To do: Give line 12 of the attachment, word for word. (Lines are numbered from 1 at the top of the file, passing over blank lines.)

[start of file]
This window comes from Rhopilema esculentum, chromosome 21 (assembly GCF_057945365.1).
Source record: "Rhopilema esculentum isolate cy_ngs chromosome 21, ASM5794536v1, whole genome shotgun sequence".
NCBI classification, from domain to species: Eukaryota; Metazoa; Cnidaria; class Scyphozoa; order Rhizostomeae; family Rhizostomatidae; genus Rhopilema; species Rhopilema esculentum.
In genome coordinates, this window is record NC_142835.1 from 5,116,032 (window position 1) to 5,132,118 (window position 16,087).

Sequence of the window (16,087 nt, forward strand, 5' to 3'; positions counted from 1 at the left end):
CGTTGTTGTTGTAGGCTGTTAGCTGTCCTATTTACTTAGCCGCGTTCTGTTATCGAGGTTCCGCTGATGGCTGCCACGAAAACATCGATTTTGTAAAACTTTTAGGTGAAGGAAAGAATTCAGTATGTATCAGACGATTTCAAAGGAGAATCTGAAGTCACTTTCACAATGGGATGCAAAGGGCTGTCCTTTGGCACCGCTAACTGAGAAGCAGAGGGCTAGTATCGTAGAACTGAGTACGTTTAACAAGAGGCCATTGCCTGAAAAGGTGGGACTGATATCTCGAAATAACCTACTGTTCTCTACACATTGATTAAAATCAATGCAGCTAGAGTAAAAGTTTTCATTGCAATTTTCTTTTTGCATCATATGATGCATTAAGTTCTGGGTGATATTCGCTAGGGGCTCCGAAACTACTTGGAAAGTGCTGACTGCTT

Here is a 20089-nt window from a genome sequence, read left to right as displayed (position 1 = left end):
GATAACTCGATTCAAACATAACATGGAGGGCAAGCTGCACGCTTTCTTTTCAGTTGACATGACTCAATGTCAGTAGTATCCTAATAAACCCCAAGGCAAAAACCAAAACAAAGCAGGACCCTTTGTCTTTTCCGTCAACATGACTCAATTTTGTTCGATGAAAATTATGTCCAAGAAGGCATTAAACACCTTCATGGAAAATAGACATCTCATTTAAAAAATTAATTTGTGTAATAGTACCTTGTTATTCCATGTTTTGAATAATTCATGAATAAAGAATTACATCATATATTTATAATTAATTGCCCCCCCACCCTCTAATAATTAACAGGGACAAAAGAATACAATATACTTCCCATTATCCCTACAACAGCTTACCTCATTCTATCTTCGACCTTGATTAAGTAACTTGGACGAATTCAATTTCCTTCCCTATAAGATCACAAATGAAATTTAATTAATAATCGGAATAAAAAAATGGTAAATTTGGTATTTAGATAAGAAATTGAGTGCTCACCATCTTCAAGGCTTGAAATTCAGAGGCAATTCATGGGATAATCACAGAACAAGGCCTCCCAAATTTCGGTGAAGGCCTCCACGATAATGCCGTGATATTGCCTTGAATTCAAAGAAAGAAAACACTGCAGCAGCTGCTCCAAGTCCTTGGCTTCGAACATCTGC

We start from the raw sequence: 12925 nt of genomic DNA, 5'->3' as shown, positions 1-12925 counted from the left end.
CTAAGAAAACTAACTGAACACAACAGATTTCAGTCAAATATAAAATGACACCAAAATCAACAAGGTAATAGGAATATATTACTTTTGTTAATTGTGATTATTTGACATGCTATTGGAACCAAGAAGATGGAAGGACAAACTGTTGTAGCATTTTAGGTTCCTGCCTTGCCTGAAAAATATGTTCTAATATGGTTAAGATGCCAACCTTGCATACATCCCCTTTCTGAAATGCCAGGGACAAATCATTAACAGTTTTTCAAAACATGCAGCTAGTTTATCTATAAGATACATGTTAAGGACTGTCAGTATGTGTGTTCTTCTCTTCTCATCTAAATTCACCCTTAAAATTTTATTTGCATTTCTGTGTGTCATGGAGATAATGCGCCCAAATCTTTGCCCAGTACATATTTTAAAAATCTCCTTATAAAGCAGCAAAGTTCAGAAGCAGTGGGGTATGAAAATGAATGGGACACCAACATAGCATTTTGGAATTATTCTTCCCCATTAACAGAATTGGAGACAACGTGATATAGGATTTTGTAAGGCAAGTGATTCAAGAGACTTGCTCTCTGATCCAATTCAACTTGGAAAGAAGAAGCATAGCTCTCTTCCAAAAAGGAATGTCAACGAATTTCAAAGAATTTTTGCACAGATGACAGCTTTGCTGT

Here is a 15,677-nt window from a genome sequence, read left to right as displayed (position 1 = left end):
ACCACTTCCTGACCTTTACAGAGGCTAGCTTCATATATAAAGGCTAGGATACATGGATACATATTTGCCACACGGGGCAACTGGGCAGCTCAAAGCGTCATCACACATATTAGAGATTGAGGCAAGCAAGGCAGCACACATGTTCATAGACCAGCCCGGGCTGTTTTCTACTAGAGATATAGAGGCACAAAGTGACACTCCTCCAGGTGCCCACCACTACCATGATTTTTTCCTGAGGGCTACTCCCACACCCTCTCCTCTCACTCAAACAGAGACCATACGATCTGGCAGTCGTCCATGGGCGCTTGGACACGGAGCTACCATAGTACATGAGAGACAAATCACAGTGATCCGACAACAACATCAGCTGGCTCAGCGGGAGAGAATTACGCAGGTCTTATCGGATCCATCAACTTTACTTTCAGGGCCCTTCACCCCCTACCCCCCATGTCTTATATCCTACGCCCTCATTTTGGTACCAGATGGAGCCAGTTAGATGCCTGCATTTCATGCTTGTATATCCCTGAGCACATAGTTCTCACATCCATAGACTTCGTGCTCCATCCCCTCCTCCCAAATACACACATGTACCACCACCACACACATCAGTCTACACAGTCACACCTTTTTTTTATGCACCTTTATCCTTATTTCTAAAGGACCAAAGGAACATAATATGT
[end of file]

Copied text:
ACCACTTCCTGACCTTTACAGAGGCTAGCTTCATATATAAAGGCTAGGATACATGGATACATATTTGCCACACGGGGCAACTGGGCAGCTCAAAGCGTCATCACACATATTAGAGATTGAGGCAAGCAAGGCAGCACACATGTTCATAGACCAGCCCGGGCTGTTTTCTACTAGAGATATAGAGGCACAAAGTGACACTCCTCCAGGTGCCCACCACTACCATGATTTTTTCCTGAGGGCTACTCCCACACCCTCTCCTCTCACTCAAACAGAGACCATACGATCTGGCAGTCGTCCATGGGCGCTTGGACACGGAGCTACCATAGTACATGAGAGACAAATCACAGTGATCCGACAACAACATCAGCTGGCTCAGCGGGAGAGAATTACGCAGGTCTTATCGGATCCATCAACTTTACTTTCAGGGCCCTTCACCCCCTACCCCCCATGTCTTATATCCTACGCCCTCATTTTGGTACCAGATGGAGCCAGTTAGATGCCTGCATTTCATGCTTGTATATCCCTGAGCACATAGTTCTCACATCCATAGACTTCGTGCTCCATCCCCTCCTCCCAAATACACACATGTACCACCACCACACACATCAGTCTACACAGTCACACCTTTTTTTTATGCACCTTTATCCTTATTTCTAAAGGACCAAAGGAACATAATATGT